Tuesday, 21 March 2017

Lord of the Flies - WAAPA (21 March 2017)

Straight off the bat, this is the most ambitious public debut production I have seen for a 2nd year MT class in the past four years. The first slot is always a play but usually incorporates song and dance in one form or another. Apart from some rudimentary choreography this is an unvarnished acting challenge dealing with a classic tale. Further complicated by the fact that the cast alternates each night after interval!

For the first half I saw the 10 member female cast and then 9 of the 10 male students after the break. Those familiar with the novel/tale will know which character is missing.

I can appreciate the experimental nature and the fact we get to see almost the entire group in one sitting. But it comes at a cost given the demands being made here.

Before we get to that, the design elements are strong from lighting and sound to the multi-level set that is made up of various elements such as compacted suitcases, parachute, sails, netting, airplane tyres and a couple of easter eggs for the keen of eye. Thank you Production Manager Dames Long for the brief inspection after the show. There is a reveal that is well disguised then executed and the ubiquitous pig's head is a substantial prop along with the other iconic item, the conch shell.

To the performances and this is where the MT students are stretched. I can recall either at an Open Day or WAAPA Tour seeing first year acting students doing an exercise where they played young children and then old people. This is how the opening sequences felt and well into the first half with over-exaggerated movement and voices, compounded by the female students playing young teenage males. It felt like an extended acting exercise.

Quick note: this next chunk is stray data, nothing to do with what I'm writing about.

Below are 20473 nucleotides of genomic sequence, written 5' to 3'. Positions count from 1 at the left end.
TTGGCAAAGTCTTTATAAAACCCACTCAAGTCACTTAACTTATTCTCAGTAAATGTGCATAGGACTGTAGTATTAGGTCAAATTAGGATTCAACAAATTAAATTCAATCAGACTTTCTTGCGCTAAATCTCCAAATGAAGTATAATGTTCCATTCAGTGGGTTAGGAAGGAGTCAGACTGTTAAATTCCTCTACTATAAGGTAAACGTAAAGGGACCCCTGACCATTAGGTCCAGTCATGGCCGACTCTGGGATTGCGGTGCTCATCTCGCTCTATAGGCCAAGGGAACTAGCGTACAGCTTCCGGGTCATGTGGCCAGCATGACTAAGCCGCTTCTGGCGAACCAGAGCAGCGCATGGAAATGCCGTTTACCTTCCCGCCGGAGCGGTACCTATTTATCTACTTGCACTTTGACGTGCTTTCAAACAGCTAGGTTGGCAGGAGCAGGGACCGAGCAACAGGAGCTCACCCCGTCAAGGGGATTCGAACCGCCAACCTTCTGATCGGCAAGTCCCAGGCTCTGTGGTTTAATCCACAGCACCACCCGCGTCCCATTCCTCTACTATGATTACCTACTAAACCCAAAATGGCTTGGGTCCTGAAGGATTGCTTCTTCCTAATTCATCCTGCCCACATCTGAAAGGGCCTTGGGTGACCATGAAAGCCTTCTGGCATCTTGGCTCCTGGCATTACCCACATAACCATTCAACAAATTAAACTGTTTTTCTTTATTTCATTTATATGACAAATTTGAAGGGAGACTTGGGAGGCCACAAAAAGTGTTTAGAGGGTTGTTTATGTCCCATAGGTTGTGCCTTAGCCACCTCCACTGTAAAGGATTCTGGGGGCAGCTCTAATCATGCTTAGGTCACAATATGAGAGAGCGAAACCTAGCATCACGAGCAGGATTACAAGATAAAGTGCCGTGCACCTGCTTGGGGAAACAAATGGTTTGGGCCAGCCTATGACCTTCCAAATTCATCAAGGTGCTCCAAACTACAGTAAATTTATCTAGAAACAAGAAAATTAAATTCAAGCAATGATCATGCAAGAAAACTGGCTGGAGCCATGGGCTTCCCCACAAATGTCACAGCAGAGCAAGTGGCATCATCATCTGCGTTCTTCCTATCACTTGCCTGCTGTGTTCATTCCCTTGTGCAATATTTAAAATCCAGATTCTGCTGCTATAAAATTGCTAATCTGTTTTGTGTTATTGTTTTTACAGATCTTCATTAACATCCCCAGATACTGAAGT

This settled down after the killing of the pig when the plot takes on more serious undertones. Alessandra Tonkich increasingly comes to the fore as Jack upping the confrontational nature of the character. Imogen Howe and Stacey Thomsett also provide grunt as members of Jack's army of hunters.

Crystal Haig's performance of Piggy almost felt like she was channeling Matt Lucas and this muddled the tone for me coming across as caricature. Alexandra Cornish was a preppy and very English Ralph and I liked Prudence Daniel's and Emma Bradley's stillness as Simon and Percival respectively. Daniel didn't quite nail the difficult dual nature of her character, however, on confronting the 'Lord of the Flies'.

The second half is much shorter and it's fascinating to see the changeover to the male students who automatically and inevitably bring a more robust physical presence as matters spiral out of control and into open conflict. It would be fascinating to see how they handle the 'innocence' of the opening 'chapters' (I was ambivalent about the projection of chapter numbers and titles onto one of the sails). Andrew Coshan made an immediate impact as a striking Jack and Jarrod Griffiths fared better as Piggy.

The play ends with what felt like another acting exercise as the male students, their characters confronted by the enormity of what has occured, break down and start to weep. It's gutsy to hold on them for so long standing there slowing disintegrating before our eyes but then that's the point.

This production asked a hell of a lot of its cast and while the results were varied the sink or swim approach should serve them well in terms of the acting leg of their triple threat training.

*originally published at facebook.com/perththeatrereviews

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